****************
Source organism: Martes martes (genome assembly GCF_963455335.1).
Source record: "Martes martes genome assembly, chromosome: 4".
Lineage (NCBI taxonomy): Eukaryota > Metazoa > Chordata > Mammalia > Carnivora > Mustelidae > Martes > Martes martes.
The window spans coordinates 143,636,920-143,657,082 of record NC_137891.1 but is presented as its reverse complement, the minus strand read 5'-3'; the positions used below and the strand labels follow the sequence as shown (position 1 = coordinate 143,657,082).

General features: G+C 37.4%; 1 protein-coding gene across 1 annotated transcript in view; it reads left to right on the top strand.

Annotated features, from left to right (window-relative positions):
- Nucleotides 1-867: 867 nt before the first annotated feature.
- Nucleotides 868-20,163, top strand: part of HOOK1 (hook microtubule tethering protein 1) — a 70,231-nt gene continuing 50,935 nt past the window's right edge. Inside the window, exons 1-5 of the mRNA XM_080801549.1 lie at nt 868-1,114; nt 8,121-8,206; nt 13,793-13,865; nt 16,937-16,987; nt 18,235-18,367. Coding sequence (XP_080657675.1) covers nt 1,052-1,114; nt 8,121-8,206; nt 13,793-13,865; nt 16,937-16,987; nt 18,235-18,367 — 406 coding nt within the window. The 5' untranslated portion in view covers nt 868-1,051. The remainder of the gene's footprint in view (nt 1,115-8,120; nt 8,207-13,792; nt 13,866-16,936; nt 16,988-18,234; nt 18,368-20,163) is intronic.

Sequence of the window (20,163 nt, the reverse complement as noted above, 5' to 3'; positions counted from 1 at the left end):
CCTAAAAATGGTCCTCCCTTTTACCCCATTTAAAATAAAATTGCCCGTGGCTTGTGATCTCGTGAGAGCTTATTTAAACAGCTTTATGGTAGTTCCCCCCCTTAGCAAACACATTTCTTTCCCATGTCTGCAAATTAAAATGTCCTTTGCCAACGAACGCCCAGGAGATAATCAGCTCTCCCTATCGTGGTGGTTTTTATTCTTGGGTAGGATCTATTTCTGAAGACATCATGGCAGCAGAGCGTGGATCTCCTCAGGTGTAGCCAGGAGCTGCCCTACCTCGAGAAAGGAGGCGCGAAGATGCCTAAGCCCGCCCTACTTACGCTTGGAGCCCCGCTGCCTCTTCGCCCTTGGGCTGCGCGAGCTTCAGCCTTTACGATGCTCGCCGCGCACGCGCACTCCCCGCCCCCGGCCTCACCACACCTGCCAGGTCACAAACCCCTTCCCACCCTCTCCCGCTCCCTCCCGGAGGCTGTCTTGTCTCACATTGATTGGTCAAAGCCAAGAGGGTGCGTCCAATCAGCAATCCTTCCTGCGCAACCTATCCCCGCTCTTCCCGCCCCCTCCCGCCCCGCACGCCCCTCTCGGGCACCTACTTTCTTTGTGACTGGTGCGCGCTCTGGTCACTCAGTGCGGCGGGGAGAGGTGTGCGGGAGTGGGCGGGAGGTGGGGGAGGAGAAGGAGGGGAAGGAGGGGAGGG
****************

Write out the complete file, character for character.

Source organism: Martes martes (genome assembly GCF_963455335.1).
Source record: "Martes martes genome assembly, chromosome: 4".
Lineage (NCBI taxonomy): Eukaryota > Metazoa > Chordata > Mammalia > Carnivora > Mustelidae > Martes > Martes martes.
The window spans coordinates 143,636,920-143,657,082 of record NC_137891.1 but is presented as its reverse complement, the minus strand read 5'-3'; the positions used below and the strand labels follow the sequence as shown (position 1 = coordinate 143,657,082).

General features: G+C 37.4%; 1 protein-coding gene across 1 annotated transcript in view; it reads left to right on the top strand.

Annotated features, from left to right (window-relative positions):
- Nucleotides 1-867: 867 nt before the first annotated feature.
- Nucleotides 868-20,163, top strand: part of HOOK1 (hook microtubule tethering protein 1) — a 70,231-nt gene continuing 50,935 nt past the window's right edge. Inside the window, exons 1-5 of the mRNA XM_080801549.1 lie at nt 868-1,114; nt 8,121-8,206; nt 13,793-13,865; nt 16,937-16,987; nt 18,235-18,367. Coding sequence (XP_080657675.1) covers nt 1,052-1,114; nt 8,121-8,206; nt 13,793-13,865; nt 16,937-16,987; nt 18,235-18,367 — 406 coding nt within the window. The 5' untranslated portion in view covers nt 868-1,051. The remainder of the gene's footprint in view (nt 1,115-8,120; nt 8,207-13,792; nt 13,866-16,936; nt 16,988-18,234; nt 18,368-20,163) is intronic.

Sequence of the window (20,163 nt, the reverse complement as noted above, 5' to 3'; positions counted from 1 at the left end):
CCTAAAAATGGTCCTCCCTTTTACCCCATTTAAAATAAAATTGCCCGTGGCTTGTGATCTCGTGAGAGCTTATTTAAACAGCTTTATGGTAGTTCCCCCCCTTAGCAAACACATTTCTTTCCCATGTCTGCAAATTAAAATGTCCTTTGCCAACGAACGCCCAGGAGATAATCAGCTCTCCCTATCGTGGTGGTTTTTATTCTTGGGTAGGATCTATTTCTGAAGACATCATGGCAGCAGAGCGTGGATCTCCTCAGGTGTAGCCAGGAGCTGCCCTACCTCGAGAAAGGAGGCGCGAAGATGCCTAAGCCCGCCCTACTTACGCTTGGAGCCCCGCTGCCTCTTCGCCCTTGGGCTGCGCGAGCTTCAGCCTTTACGATGCTCGCCGCGCACGCGCACTCCCCGCCCCCGGCCTCACCACACCTGCCAGGTCACAAACCCCTTCCCACCCTCTCCCGCTCCCTCCCGGAGGCTGTCTTGTCTCACATTGATTGGTCAAAGCCAAGAGGGTGCGTCCAATCAGCAATCCTTCCTGCGCAACCTATCCCCGCTCTTCCCGCCCCCTCCCGCCCCGCACGCCCCTCTCGGGCACCTACTTTCTTTGTGACTGGTGCGCGCTCTGGTCACTCAGTGCGGCGGGGAGAGGTGTGCGGGAGTGGGCGGGAGGTGGGGGAGGAGAAGGAGGGGAAGGAGGGGAGGG